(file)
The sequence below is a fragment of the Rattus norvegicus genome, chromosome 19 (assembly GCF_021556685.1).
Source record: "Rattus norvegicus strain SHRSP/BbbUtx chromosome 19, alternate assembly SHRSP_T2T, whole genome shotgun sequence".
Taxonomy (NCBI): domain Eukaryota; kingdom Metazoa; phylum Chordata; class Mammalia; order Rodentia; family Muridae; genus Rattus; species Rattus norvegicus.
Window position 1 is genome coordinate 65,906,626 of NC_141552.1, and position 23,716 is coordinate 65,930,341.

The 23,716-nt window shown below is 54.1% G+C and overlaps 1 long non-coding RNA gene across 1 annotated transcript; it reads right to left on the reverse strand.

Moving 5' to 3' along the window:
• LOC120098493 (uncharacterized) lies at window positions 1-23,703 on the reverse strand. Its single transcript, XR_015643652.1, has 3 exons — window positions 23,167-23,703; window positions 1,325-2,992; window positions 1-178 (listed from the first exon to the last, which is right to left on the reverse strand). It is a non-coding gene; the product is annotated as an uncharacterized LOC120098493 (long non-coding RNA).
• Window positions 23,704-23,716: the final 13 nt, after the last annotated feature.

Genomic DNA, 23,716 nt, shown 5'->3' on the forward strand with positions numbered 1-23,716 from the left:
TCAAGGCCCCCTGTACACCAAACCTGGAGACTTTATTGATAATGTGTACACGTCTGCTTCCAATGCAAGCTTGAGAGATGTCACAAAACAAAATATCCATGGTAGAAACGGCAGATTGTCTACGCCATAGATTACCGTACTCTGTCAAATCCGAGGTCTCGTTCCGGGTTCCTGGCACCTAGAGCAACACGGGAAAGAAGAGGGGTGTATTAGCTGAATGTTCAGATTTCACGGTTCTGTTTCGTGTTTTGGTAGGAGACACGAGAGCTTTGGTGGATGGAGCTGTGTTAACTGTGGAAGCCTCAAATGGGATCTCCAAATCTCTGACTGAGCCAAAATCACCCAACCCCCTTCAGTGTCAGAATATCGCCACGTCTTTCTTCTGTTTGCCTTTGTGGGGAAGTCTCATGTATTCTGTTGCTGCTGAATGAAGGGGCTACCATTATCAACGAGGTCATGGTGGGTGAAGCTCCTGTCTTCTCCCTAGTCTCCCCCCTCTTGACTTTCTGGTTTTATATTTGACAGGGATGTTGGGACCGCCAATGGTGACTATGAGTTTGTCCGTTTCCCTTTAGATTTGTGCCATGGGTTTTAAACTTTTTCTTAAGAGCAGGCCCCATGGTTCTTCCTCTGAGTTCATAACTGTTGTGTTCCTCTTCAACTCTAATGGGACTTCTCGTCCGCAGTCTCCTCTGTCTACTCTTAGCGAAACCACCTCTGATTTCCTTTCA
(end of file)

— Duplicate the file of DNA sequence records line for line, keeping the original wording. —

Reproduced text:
The sequence below is a fragment of the Rattus norvegicus genome, chromosome 19 (assembly GCF_021556685.1).
Source record: "Rattus norvegicus strain SHRSP/BbbUtx chromosome 19, alternate assembly SHRSP_T2T, whole genome shotgun sequence".
Taxonomy (NCBI): domain Eukaryota; kingdom Metazoa; phylum Chordata; class Mammalia; order Rodentia; family Muridae; genus Rattus; species Rattus norvegicus.
Window position 1 is genome coordinate 65,906,626 of NC_141552.1, and position 23,716 is coordinate 65,930,341.

The 23,716-nt window shown below is 54.1% G+C and overlaps 1 long non-coding RNA gene across 1 annotated transcript; it reads right to left on the reverse strand.

Moving 5' to 3' along the window:
• LOC120098493 (uncharacterized) lies at window positions 1-23,703 on the reverse strand. Its single transcript, XR_015643652.1, has 3 exons — window positions 23,167-23,703; window positions 1,325-2,992; window positions 1-178 (listed from the first exon to the last, which is right to left on the reverse strand). It is a non-coding gene; the product is annotated as an uncharacterized LOC120098493 (long non-coding RNA).
• Window positions 23,704-23,716: the final 13 nt, after the last annotated feature.

Genomic DNA, 23,716 nt, shown 5'->3' on the forward strand with positions numbered 1-23,716 from the left:
TCAAGGCCCCCTGTACACCAAACCTGGAGACTTTATTGATAATGTGTACACGTCTGCTTCCAATGCAAGCTTGAGAGATGTCACAAAACAAAATATCCATGGTAGAAACGGCAGATTGTCTACGCCATAGATTACCGTACTCTGTCAAATCCGAGGTCTCGTTCCGGGTTCCTGGCACCTAGAGCAACACGGGAAAGAAGAGGGGTGTATTAGCTGAATGTTCAGATTTCACGGTTCTGTTTCGTGTTTTGGTAGGAGACACGAGAGCTTTGGTGGATGGAGCTGTGTTAACTGTGGAAGCCTCAAATGGGATCTCCAAATCTCTGACTGAGCCAAAATCACCCAACCCCCTTCAGTGTCAGAATATCGCCACGTCTTTCTTCTGTTTGCCTTTGTGGGGAAGTCTCATGTATTCTGTTGCTGCTGAATGAAGGGGCTACCATTATCAACGAGGTCATGGTGGGTGAAGCTCCTGTCTTCTCCCTAGTCTCCCCCCTCTTGACTTTCTGGTTTTATATTTGACAGGGATGTTGGGACCGCCAATGGTGACTATGAGTTTGTCCGTTTCCCTTTAGATTTGTGCCATGGGTTTTAAACTTTTTCTTAAGAGCAGGCCCCATGGTTCTTCCTCTGAGTTCATAACTGTTGTGTTCCTCTTCAACTCTAATGGGACTTCTCGTCCGCAGTCTCCTCTGTCTACTCTTAGCGAAACCACCTCTGATTTCCTTTCA